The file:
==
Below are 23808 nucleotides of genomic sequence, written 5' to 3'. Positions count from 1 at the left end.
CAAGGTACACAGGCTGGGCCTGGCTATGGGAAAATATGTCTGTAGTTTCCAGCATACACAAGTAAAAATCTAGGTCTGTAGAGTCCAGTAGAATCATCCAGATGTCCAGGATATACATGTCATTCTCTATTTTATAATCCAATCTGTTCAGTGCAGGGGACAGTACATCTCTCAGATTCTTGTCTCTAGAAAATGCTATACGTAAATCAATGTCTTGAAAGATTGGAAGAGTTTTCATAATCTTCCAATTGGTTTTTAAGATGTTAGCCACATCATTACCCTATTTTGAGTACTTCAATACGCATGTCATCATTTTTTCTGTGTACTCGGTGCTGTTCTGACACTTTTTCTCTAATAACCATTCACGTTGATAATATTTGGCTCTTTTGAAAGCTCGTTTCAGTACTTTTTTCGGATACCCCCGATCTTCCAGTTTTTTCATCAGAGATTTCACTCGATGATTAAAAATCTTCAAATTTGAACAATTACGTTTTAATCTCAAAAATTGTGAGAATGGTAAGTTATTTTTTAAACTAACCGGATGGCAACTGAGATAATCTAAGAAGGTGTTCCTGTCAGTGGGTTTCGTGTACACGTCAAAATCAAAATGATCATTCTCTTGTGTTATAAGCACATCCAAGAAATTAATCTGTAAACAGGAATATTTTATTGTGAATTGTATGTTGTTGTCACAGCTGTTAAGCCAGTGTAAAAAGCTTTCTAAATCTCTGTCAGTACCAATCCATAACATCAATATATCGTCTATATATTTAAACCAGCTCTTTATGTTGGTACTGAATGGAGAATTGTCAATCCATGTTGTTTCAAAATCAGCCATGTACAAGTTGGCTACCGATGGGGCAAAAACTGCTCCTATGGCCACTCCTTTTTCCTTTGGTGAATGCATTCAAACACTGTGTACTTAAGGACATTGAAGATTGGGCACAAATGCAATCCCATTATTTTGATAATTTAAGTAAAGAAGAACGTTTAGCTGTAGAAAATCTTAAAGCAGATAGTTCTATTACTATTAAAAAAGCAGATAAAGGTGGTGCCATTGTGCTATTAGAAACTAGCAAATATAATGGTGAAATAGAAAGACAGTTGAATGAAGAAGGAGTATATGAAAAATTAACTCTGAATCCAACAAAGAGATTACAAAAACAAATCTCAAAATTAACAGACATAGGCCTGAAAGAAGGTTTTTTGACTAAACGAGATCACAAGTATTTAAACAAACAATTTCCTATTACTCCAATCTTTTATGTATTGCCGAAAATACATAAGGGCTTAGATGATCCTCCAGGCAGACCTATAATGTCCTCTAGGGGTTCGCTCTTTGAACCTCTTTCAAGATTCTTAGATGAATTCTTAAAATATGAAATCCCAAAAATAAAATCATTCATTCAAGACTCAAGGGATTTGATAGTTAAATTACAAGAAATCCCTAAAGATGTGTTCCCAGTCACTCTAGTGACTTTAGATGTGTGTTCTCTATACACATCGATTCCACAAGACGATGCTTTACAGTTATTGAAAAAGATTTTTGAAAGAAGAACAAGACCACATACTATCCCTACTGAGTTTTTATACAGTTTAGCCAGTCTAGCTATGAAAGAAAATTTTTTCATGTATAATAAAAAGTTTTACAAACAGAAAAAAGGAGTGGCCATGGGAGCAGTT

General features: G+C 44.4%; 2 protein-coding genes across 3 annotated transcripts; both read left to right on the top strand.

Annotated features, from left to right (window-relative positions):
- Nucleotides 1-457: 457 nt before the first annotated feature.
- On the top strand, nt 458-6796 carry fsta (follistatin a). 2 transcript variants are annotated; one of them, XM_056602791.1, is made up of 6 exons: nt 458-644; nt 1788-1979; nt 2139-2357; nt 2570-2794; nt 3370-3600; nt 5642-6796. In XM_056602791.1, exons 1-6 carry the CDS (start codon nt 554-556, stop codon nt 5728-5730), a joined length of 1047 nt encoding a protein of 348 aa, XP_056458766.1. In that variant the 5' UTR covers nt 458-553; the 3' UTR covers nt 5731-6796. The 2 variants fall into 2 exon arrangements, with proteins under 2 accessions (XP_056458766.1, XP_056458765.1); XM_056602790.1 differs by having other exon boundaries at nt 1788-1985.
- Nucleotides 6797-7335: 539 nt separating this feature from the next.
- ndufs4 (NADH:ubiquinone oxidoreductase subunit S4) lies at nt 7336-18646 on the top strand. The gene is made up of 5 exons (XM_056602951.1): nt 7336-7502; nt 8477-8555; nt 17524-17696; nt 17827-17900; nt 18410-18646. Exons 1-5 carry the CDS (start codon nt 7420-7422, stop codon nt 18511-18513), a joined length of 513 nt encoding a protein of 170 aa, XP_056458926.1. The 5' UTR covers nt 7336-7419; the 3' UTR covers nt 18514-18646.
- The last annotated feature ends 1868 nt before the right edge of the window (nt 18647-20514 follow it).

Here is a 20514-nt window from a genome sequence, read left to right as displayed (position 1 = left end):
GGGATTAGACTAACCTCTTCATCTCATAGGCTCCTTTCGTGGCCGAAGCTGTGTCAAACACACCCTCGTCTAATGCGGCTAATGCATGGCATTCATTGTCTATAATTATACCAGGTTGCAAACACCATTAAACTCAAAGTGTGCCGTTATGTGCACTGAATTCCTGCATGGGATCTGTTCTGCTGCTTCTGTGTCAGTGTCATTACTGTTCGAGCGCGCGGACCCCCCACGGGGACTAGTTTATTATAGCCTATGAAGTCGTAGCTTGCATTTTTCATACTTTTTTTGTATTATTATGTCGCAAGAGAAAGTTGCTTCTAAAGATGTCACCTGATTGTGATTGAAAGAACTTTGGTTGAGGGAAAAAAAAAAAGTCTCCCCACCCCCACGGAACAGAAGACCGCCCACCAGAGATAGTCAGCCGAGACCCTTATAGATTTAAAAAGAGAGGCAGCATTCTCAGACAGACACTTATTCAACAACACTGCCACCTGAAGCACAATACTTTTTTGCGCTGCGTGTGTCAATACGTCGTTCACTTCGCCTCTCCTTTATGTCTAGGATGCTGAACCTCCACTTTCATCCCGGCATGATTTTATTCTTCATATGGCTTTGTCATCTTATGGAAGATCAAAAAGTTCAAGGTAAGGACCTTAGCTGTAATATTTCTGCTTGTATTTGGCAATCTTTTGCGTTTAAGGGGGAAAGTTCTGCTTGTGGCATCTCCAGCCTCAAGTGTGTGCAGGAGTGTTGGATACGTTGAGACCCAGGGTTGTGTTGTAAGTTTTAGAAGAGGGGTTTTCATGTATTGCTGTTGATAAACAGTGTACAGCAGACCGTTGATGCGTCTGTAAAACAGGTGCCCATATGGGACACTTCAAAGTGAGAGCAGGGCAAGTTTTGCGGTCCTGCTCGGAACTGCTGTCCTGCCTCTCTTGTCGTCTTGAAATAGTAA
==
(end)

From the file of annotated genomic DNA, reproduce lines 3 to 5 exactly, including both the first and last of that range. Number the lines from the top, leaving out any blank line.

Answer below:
General features: G+C 44.4%; 2 protein-coding genes across 3 annotated transcripts; both read left to right on the top strand.

Annotated features, from left to right (window-relative positions):
- Nucleotides 1-457: 457 nt before the first annotated feature.